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Oil prices edged higher Thursday as a solid employment report from the US offset weak economic data from Europe.
A barrel of West Texas Intermediate for delivery in March finished the day 30 cents higher at $97.31 on the New York Mercantile Exchange.
In London, a barrel of European benchmark Brent oil closed the day at $118.00, 12 cents higher than Wednesday's level.
US oil futures began the morning in negative territory, but moved higher after a weekly report of new US claims for unemployment insurance fell last week to well below the trend line.
Jobless claims, a sign of the pace of layoffs, fell to 341,000 in the week to February 9, compared with 368,000 the previous week.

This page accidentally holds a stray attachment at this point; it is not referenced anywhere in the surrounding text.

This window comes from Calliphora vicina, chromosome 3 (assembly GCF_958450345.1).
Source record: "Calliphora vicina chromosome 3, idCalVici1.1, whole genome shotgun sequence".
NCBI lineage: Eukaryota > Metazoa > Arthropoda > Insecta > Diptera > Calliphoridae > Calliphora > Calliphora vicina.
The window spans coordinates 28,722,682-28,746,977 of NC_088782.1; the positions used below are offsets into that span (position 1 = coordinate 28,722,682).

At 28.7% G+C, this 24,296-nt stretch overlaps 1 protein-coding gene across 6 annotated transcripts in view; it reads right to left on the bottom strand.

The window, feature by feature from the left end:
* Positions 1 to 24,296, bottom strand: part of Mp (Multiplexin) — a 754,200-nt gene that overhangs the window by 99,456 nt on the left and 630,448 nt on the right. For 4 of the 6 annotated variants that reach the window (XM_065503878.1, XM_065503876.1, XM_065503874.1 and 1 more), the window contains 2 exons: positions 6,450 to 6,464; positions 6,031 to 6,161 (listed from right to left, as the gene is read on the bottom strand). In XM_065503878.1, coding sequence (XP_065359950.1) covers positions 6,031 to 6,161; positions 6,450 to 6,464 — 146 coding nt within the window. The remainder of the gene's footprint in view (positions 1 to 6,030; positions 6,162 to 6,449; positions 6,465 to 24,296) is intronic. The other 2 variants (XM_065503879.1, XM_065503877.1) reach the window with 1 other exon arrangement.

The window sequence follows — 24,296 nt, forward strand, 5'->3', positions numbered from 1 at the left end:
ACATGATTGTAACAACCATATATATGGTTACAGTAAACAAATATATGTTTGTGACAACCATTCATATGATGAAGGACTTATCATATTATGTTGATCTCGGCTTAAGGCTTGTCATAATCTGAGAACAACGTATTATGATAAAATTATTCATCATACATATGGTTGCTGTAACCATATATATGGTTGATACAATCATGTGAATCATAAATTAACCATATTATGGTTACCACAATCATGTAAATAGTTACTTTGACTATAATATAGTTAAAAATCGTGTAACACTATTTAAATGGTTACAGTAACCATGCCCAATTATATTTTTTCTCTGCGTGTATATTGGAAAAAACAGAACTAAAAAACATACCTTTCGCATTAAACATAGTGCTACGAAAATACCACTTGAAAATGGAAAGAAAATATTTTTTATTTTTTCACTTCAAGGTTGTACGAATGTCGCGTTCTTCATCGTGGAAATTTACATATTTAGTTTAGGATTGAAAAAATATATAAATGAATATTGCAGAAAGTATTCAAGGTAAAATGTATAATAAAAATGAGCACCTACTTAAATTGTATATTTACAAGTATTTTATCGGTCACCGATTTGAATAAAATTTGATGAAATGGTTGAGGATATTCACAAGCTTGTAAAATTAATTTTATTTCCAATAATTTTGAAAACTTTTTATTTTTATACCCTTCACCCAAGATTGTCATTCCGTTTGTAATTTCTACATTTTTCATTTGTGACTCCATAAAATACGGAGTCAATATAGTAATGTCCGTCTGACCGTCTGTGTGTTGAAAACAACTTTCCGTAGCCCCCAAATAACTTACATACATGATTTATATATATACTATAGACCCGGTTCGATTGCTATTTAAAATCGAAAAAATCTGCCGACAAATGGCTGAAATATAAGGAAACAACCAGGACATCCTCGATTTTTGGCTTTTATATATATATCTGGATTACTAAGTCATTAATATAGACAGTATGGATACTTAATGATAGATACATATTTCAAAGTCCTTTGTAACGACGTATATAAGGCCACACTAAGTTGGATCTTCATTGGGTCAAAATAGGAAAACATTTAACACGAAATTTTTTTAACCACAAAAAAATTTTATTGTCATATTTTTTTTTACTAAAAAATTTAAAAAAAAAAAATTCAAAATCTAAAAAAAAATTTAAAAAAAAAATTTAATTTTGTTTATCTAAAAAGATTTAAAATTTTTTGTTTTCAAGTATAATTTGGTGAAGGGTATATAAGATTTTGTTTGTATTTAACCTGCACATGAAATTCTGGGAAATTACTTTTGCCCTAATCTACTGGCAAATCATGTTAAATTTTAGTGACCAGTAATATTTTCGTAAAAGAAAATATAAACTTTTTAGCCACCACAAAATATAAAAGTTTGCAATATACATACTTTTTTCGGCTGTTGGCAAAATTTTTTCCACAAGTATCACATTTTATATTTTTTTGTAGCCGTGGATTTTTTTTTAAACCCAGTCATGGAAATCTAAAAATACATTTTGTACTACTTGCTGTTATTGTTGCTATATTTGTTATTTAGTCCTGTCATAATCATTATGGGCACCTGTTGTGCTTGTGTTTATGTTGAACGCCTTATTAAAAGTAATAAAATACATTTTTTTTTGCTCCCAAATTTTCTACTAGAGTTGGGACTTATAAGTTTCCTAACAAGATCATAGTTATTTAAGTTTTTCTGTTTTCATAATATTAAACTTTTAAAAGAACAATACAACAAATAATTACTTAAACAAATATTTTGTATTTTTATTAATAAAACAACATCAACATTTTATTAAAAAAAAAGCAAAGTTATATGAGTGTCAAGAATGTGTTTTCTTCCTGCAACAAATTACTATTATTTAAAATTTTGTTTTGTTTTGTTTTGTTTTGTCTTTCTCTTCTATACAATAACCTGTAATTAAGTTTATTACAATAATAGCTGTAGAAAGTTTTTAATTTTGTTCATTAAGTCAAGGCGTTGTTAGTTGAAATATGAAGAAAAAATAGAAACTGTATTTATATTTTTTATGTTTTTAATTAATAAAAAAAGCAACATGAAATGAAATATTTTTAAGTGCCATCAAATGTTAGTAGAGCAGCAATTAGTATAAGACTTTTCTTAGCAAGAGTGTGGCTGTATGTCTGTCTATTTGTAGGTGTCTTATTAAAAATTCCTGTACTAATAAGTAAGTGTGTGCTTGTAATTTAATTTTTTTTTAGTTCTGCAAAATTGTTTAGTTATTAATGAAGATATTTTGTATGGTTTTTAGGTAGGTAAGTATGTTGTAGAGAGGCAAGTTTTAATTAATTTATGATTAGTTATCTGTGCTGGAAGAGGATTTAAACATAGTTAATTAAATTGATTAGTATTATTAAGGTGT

The rise in oil price is "directly attributable to the improving employment sector," said John Kilduff, analyst at Again Capital.
The solid jobs figures in the US helped to counteract the latest batch of weak economic data from Europe.
Eurozone growth fell 0.6 percent in the fourth quarter of 2012, according to Eurostat. Analysts had projected a decline of 0.4 percent.
The European Central Bank also slashed their eurozone growth forecasts for 2013 and 2014.
Gene McGillian, a broker and analyst Tradition Energy, said the weak European numbers weighed on oil prices and kept the commodity from rallying higher still.
"We keep looking for a catalyst to rally. But we're still getting conflicting signals from the economy and that's preventing the market from rallying higher," McGillian said.